Kelly | Uawa, Gisborne
“I think I’m one of the ones that actually take people through those challenging experiences, being Mirimiri Rongoā, carrying along the lines of our Tohunga work. You know, matakite.
So, I’m the one that will work with people through mental illness, a lot of trauma, a lot of physical ailments that’s caused by a lot of psychological trauma. But if I was saying something personally for myself, I would say the hardest thing was actually being able to recognise my talents for myself, because in most societies it’s not recognised what we do in our practices. Most of the time we’re seen as airy-fairy and not quite all there. We’re specifically put to the side where you’re not really part of a social circle. So, the hardest thing is a lot of isolation within the work that I do. It can be quite a lonely life where you’re always second-guessing whether what you’re doing is right, but what ends up confirming it at the end of the day, are the people that you work with. The smiles you see on their face, the way their physical body changes and their personality when they come and see you, and when they leave you. There’s no scientific proof to prove what it is that we do is right, so I suppose that’s my way of saying that that’s how I get through. It’s through the work that I do, and the people that I help.
Recently we just got registered with ACC as a vendor for Rongoā Māori Mirimiri. So what that entails is that we can do traditional healing, or holistic. It’s not clinical, so we get to practice how we like. So, that’s working also along the guidelines in which I like to say, Te Whare Tapa Whā, where we make sure that we mimic a home and how people can actually see themselves as being like a home with strong walls and a strong roof. As they go through troubles in their life, holes appear in parts of those walls or roof. I like to say that I work along that line to make everything nice and strong as you would a basic whare. We’ve only been going here for about six weeks. In the time we’ve been going, it’s been pretty full-on working with organisations, making sure that things can work properly because it’s all still very new to ACC. Working alongside ACC and other organisations, it’s been a trial, but the most positive thing about it is it’s going forward. We’re getting good results. We just got told the other day that apparently the rest of New Zealand is watching how this all happens. Other things that we’re looking at doing is helping the rest of our whānau all the way up the East Coast to get established the same as us, because as I tell everyone, I’m only one person and the East Coast is a very isolated place. East Coasters are people unto their own. It’s not really somewhere where a lot of people would come. So, to utilise our own whānau that we have here, our practitioners, if we can get them going, I’ll be absolutely ecstatic with that.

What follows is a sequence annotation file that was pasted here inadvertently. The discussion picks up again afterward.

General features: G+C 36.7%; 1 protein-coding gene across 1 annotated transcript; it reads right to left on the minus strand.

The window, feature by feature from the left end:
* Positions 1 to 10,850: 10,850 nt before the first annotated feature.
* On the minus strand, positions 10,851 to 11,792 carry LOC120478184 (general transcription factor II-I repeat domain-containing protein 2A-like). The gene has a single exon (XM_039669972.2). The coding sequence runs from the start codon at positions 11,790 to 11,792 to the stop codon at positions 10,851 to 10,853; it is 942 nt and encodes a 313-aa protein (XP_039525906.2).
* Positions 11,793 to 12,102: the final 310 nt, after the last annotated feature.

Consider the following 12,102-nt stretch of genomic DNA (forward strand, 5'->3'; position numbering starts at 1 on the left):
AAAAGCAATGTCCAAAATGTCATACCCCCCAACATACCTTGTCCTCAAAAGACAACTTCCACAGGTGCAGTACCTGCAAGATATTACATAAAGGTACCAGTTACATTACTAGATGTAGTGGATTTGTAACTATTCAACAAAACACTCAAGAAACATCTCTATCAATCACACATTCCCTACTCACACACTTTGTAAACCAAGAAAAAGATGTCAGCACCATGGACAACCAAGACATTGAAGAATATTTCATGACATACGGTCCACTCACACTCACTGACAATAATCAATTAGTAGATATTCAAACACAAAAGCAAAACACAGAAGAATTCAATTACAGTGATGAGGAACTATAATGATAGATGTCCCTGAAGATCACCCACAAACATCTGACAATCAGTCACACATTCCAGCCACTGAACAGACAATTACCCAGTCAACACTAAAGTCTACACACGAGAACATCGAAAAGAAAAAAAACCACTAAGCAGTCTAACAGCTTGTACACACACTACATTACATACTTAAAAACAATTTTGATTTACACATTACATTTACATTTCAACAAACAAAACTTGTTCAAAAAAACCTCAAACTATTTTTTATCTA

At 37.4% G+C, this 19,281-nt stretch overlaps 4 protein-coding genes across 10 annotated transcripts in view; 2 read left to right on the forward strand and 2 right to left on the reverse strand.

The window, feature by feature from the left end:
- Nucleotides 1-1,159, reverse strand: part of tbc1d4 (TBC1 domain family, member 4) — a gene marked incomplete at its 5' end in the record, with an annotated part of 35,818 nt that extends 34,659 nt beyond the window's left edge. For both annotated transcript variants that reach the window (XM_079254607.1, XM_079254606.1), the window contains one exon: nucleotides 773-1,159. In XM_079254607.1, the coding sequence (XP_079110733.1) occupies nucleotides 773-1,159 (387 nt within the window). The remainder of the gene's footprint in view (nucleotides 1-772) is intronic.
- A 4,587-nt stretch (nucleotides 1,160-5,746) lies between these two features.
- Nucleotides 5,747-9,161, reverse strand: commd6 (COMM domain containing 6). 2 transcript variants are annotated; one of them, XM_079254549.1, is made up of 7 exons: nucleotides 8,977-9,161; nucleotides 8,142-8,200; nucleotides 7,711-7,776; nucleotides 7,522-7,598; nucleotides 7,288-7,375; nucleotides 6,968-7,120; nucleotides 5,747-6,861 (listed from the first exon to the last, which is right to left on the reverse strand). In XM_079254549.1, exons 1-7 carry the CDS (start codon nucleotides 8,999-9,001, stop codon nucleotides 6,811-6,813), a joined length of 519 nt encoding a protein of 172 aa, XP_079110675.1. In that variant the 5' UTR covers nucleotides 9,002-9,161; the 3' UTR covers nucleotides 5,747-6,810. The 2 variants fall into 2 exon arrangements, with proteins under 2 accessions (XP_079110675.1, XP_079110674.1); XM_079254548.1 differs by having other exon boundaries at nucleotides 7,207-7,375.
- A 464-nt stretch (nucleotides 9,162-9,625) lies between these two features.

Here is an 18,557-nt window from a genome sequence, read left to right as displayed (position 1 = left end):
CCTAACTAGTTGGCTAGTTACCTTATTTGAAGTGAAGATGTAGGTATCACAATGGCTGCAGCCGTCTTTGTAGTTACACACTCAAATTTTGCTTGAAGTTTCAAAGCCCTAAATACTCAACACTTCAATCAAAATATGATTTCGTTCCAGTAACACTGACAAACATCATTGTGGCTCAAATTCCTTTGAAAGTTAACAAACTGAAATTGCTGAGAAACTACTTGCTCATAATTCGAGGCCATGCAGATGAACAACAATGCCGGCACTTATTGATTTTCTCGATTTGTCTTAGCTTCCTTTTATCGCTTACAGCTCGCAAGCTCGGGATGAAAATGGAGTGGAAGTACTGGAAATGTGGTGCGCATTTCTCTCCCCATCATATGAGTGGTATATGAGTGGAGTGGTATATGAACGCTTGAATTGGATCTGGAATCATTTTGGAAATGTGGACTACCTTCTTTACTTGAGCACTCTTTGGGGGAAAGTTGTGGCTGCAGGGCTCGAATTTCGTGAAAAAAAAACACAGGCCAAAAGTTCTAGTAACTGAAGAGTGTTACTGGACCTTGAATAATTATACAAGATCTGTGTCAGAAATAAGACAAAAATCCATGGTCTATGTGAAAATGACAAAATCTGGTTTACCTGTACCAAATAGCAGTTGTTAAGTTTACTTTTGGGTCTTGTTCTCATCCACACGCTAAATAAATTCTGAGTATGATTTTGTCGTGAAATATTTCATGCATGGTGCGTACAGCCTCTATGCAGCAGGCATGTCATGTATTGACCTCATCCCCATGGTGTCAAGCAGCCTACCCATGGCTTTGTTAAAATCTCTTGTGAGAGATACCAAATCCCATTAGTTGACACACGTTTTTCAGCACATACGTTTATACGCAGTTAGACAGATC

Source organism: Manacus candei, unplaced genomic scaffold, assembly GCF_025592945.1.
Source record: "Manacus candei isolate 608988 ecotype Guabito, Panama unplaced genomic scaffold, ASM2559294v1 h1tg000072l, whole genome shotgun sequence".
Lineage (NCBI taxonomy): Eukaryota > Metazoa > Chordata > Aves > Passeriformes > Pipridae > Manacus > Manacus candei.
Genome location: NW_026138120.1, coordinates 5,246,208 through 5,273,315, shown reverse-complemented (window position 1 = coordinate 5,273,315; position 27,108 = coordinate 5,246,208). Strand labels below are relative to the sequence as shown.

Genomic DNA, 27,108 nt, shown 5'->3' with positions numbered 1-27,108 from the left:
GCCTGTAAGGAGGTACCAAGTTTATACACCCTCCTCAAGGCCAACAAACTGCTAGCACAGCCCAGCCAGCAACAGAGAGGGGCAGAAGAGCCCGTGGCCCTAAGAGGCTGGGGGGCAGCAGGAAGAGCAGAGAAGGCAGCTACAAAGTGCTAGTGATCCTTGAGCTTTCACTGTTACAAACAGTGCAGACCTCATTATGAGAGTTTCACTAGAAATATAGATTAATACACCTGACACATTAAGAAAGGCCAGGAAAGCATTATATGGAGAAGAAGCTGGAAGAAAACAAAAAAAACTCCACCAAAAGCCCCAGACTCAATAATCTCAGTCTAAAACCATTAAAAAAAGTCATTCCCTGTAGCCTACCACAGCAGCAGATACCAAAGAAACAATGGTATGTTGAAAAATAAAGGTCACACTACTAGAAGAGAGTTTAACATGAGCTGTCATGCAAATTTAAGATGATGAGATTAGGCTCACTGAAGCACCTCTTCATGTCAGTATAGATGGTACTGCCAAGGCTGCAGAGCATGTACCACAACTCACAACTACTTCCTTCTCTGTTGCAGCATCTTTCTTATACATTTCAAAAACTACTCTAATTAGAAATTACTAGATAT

I grew up in parts of Ōpōtiki, but I’m a child that was handed around to all of my aunties and uncles, along with my mum. I grew up alongside my grandparents. So, I was quite fortunate that I was really well looked after. I had a lot of love especially from my aunties and uncles. I cherish them ultimately, but how I came about doing this, it’s pretty much a gift that’s given within my family. Each of my family all have certain gifts, in which they help to portray and help people. I grew up around my grandfather who was always around horses, and he taught us to be very humble and to laugh a lot. He taught us so many practical skills, but to me, what I do is a gift, and it’s handed down from generation to generation from our family, and being from Ōmarumutu which was known as a hospital during the Māori Wars. We have he huts that sit at the back of Ōmarumutu, and that’s where they used to take all the warriors for healing throughout the Māori Wars. So, as I say, this is a generational thing, being handed down. That’s part of our gift, is where we come from, how we were brought up, and I appreciate everything that I do and I plan to pass it onto those who are willing to learn. Because it’s a tradition that’s slowly dying because most people are still on koha-base, but these days we actually want our whānau to be able to live, to generate something from gifts that they have and to make a comfortable life out of it.”